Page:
The FBI is looking for a new chief information officer.
The agency, recently tasked by President Barack Obama with beefing up the IT infrastructure behind national background checks, will accept applications through Jan. 22.
Candidates must be U.S. citizens, able to obtain a Top Secret Sensitive Compartmented Information clearance and, based on the mandatory qualifications, should have technological chops and management experience. Annual salary potential reaches up to $185,000.
It isn’t included in the job description, but the FBI’s new CIO will likely have to hit the ground running.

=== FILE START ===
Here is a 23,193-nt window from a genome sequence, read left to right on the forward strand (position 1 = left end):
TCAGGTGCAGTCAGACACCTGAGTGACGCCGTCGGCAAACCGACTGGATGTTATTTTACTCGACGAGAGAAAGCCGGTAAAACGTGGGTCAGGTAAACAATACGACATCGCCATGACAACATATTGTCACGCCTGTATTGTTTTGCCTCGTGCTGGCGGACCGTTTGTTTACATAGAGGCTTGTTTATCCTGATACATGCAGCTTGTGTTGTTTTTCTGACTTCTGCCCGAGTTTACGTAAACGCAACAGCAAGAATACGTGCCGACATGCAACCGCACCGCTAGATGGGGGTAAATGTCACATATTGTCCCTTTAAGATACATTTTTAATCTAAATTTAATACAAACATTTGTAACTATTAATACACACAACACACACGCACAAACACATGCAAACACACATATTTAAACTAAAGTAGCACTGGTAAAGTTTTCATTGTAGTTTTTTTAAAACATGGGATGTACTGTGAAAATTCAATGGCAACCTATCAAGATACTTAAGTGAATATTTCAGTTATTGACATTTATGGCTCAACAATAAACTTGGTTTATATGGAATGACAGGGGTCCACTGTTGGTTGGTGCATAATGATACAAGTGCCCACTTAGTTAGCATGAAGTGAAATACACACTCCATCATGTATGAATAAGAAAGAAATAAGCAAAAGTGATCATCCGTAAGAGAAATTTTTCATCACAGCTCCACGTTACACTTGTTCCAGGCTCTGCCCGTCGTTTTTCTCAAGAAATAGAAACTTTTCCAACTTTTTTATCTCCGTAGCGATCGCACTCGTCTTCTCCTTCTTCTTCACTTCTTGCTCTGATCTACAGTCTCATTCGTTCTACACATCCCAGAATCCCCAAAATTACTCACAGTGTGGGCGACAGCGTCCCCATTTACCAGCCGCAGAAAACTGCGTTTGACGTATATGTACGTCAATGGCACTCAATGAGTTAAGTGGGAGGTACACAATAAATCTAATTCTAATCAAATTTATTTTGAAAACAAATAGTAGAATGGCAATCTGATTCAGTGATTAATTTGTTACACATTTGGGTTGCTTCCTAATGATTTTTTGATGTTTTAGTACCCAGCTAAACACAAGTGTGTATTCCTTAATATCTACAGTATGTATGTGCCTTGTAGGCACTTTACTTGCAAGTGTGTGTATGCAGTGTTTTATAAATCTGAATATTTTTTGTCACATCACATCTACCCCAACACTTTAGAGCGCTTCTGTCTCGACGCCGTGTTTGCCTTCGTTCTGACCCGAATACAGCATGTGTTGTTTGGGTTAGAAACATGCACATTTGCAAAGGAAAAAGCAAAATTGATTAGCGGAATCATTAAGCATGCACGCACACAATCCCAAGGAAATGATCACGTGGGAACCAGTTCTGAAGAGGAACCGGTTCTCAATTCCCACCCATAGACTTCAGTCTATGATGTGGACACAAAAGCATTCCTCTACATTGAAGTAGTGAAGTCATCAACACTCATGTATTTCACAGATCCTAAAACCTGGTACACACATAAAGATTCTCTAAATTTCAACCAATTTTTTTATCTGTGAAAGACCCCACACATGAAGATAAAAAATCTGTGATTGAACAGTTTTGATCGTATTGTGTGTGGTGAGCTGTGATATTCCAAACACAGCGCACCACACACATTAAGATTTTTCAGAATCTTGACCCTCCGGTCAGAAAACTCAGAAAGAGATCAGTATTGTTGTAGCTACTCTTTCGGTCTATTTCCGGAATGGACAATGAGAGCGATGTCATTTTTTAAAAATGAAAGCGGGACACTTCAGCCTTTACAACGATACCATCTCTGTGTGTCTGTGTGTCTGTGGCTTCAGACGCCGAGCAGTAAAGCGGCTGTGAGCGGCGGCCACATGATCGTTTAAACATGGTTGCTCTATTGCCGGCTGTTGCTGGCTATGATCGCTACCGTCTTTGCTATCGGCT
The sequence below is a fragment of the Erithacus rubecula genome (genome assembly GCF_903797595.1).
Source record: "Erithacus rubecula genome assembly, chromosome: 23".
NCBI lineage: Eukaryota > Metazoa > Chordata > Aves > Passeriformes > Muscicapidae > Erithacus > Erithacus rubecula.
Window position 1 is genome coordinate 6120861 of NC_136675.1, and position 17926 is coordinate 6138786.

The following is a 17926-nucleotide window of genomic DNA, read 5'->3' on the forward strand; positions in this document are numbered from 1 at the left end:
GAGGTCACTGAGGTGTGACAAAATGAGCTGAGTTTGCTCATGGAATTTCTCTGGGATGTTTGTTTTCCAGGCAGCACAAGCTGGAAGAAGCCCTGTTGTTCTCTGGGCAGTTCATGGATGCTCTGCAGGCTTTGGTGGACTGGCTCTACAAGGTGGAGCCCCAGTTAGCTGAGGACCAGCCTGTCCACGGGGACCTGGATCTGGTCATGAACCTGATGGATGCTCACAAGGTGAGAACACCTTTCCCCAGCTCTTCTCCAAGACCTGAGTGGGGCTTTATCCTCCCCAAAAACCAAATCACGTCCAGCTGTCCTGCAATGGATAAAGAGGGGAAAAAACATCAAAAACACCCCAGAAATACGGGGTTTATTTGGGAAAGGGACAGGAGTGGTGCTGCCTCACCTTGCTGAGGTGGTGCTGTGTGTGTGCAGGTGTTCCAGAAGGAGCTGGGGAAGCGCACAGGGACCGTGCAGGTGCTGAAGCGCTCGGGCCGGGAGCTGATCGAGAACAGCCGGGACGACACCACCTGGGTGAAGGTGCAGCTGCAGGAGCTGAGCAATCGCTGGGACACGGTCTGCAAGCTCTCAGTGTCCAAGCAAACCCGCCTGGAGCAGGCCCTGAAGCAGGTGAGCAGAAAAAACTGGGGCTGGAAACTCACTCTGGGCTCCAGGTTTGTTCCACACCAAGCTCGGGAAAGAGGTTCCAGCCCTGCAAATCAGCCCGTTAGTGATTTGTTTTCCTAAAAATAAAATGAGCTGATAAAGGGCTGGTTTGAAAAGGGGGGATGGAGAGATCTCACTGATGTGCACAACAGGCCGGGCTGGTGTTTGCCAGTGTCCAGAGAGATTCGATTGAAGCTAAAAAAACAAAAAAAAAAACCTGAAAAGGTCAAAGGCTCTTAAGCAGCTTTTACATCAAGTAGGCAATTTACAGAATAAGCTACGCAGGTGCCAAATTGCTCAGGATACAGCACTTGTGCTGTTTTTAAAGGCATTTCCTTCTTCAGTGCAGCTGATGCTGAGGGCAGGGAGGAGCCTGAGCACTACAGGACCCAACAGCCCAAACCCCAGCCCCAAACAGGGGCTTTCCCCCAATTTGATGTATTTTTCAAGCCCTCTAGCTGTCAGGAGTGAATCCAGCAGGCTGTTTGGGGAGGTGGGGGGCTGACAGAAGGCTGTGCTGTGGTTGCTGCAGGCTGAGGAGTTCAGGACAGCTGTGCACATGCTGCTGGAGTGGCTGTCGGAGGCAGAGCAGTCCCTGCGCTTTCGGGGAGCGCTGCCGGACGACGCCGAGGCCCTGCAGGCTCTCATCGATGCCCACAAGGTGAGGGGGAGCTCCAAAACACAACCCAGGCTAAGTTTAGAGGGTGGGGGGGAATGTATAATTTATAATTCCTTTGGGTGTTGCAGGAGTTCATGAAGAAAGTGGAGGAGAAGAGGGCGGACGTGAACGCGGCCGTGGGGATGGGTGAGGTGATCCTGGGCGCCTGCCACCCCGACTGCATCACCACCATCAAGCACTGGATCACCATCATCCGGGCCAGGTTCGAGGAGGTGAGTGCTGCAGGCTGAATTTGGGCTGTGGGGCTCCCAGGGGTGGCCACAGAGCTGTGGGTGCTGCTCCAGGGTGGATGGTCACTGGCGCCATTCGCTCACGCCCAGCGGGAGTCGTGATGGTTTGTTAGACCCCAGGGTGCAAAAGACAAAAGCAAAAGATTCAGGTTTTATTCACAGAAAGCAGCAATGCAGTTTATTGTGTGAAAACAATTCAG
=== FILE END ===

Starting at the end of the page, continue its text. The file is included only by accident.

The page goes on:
Planned upgrades to the $91.5 million, 30-second FBI National Instant Criminal Background Check System, or NICS, are off track, according to a Justice Department audit. DOJ reported “schedule slippages” on the system last April that required “close monitoring by management.”
In addition, Obama’s executive actions in early January include hiring more than 230 staff, doubling the NICS’ workforce. The FBI will also partner with the White House U.S. Digital Service to complete desired tech enhancements, which is likely to fall under the new CIO’s purview.
Jerome Pender, who was appointed FBI CIO in 2012, left the FBI in September 2015, according to media reports. It is unclear whether the FBI appointed anyone to serve as interim CIO. Nextgov has requested comment from the FBI.